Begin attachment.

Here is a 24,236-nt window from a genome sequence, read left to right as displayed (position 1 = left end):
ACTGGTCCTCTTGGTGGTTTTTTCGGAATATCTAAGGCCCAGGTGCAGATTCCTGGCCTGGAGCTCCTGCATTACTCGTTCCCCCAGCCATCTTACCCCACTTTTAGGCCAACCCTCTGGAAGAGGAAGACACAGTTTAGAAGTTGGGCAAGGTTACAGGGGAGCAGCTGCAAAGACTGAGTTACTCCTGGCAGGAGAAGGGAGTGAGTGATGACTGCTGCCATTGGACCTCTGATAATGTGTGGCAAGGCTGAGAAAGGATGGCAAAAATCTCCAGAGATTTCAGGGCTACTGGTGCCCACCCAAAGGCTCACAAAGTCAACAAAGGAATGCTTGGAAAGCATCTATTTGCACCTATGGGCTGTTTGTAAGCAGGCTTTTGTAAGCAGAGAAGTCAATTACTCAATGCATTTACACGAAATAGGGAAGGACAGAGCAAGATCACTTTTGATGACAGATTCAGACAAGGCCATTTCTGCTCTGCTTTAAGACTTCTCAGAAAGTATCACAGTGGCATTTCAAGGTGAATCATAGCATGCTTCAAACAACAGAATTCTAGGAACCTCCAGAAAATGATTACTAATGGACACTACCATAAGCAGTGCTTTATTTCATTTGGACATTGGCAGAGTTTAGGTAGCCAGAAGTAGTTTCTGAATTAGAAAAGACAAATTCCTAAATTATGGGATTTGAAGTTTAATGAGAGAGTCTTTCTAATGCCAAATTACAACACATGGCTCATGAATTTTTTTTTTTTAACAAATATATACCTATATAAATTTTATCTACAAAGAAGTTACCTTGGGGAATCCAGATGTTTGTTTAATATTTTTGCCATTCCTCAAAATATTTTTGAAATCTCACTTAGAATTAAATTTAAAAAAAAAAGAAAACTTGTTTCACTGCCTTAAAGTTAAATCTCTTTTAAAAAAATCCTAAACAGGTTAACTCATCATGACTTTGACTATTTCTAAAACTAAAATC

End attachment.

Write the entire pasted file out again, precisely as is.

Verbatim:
Here is a 24,236-nt window from a genome sequence, read left to right as displayed (position 1 = left end):
ACTGGTCCTCTTGGTGGTTTTTTCGGAATATCTAAGGCCCAGGTGCAGATTCCTGGCCTGGAGCTCCTGCATTACTCGTTCCCCCAGCCATCTTACCCCACTTTTAGGCCAACCCTCTGGAAGAGGAAGACACAGTTTAGAAGTTGGGCAAGGTTACAGGGGAGCAGCTGCAAAGACTGAGTTACTCCTGGCAGGAGAAGGGAGTGAGTGATGACTGCTGCCATTGGACCTCTGATAATGTGTGGCAAGGCTGAGAAAGGATGGCAAAAATCTCCAGAGATTTCAGGGCTACTGGTGCCCACCCAAAGGCTCACAAAGTCAACAAAGGAATGCTTGGAAAGCATCTATTTGCACCTATGGGCTGTTTGTAAGCAGGCTTTTGTAAGCAGAGAAGTCAATTACTCAATGCATTTACACGAAATAGGGAAGGACAGAGCAAGATCACTTTTGATGACAGATTCAGACAAGGCCATTTCTGCTCTGCTTTAAGACTTCTCAGAAAGTATCACAGTGGCATTTCAAGGTGAATCATAGCATGCTTCAAACAACAGAATTCTAGGAACCTCCAGAAAATGATTACTAATGGACACTACCATAAGCAGTGCTTTATTTCATTTGGACATTGGCAGAGTTTAGGTAGCCAGAAGTAGTTTCTGAATTAGAAAAGACAAATTCCTAAATTATGGGATTTGAAGTTTAATGAGAGAGTCTTTCTAATGCCAAATTACAACACATGGCTCATGAATTTTTTTTTTTTAACAAATATATACCTATATAAATTTTATCTACAAAGAAGTTACCTTGGGGAATCCAGATGTTTGTTTAATATTTTTGCCATTCCTCAAAATATTTTTGAAATCTCACTTAGAATTAAATTTAAAAAAAAAAGAAAACTTGTTTCACTGCCTTAAAGTTAAATCTCTTTTAAAAAAATCCTAAACAGGTTAACTCATCATGACTTTGACTATTTCTAAAACTAAAATC